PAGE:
The hypothesised mediation model also represented the empirical data well (CFI = 1.00; RMSEA = .00). The fit was however, not as good as in the measurement model. The difference between the deviation of individual value as predicted by the model and the empirical values expressed in the χ2 values between the measurement value and the mediation model was statistically meaningful (Δ χ2(4) = 10.99, p = .027). As hypothesised in the mediation model, directed paths from mental work load to WCFS (β = .41, p < .01) were significant, and the path from consciousness to WCFS was also significant (β = -.23, p < .05). The path from WCFS to risky sport behaviour after work was significant (β = .69, p < .001). The test of indirect effects using the bootstrapping approach within AMOS resulted in significant indirect effect for the mental work load: -> WCFS -> risky sport behaviour after work – path (β = .28, CI90% .11 - .50). The test of the second indirect resulted in significant indirect effect for the conscientiousness: -> WCFS -> risky sport behaviour after work – path (β = -.13, CI90% -.01 - .26). Hypothesised mediation was therefore significant in the model. The hypothesised model of mediation represented the empirical data well (Figure 1); however, a meaningful alternative model might be equally good or even better. Hence, the hypothesised model should be compared to a plausible alternative model. The view of Wallace and Chen (2005) on cognitive failure as work-related was fruitful, but previous concepts viewed cognitive failure primarily as a consequence of stable individual differences in self-regulation (Broadbent et al., 1982; Reason, 1988). A plausible alternative model was the person-oriented accident-prone person model that postulated how individuals prone to cognitive failures tend to increase mental work load by themselves by forgetting tasks and deadlines, for instance, that may generate time pressure that would have been preventable otherwise. Hence, in the accident-prone person model mental work load should mediate the effects of cognitive failures on risky sport behaviour. However, this mediation was not found to be significant because the proposed key-elemental path (the final common path of factors involved in the accident-prone person model), namely the directional path from mental work load to risky sport behaviour after work was not significant (β = .001, p = .99).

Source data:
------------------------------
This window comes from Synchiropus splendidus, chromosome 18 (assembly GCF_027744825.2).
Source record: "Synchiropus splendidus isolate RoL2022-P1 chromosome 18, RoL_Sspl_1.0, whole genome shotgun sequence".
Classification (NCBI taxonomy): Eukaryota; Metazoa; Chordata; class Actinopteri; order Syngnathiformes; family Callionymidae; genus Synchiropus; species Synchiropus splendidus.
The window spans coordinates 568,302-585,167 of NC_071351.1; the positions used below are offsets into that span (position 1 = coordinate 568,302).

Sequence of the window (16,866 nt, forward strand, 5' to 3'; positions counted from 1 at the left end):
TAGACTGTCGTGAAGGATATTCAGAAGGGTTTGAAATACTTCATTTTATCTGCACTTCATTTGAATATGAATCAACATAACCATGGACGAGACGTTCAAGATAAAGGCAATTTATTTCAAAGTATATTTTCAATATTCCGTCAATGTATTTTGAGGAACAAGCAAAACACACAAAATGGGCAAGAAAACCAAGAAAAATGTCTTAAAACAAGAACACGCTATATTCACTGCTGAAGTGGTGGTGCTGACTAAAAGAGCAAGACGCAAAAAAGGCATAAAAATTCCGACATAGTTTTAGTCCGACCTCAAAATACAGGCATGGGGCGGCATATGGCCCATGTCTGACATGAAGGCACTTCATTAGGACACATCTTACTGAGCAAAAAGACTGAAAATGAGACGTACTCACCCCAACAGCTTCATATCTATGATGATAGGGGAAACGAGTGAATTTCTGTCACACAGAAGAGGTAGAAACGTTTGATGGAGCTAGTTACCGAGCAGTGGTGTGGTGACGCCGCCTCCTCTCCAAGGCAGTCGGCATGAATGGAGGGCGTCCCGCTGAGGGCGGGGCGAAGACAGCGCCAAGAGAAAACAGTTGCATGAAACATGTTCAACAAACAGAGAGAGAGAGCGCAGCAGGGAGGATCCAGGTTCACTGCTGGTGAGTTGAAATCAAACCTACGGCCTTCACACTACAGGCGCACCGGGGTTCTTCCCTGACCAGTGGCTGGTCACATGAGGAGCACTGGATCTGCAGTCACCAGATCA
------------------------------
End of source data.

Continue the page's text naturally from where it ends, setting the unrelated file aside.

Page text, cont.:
The study showed work-related cognitive failure to mediate effects of work load on risky sport behaviour. Moreover, an alternative trait-based accident-prone person model that solely centred on individual differences in cognitive failures to account for both work load and risky sport behaviour did not receive empirical support. Nevertheless, the support for the mediation model that modelled both a work-related as well as a trait-related indirect path to risky sport behaviour confirmed the importance of individual differences in cognitive self-regulation.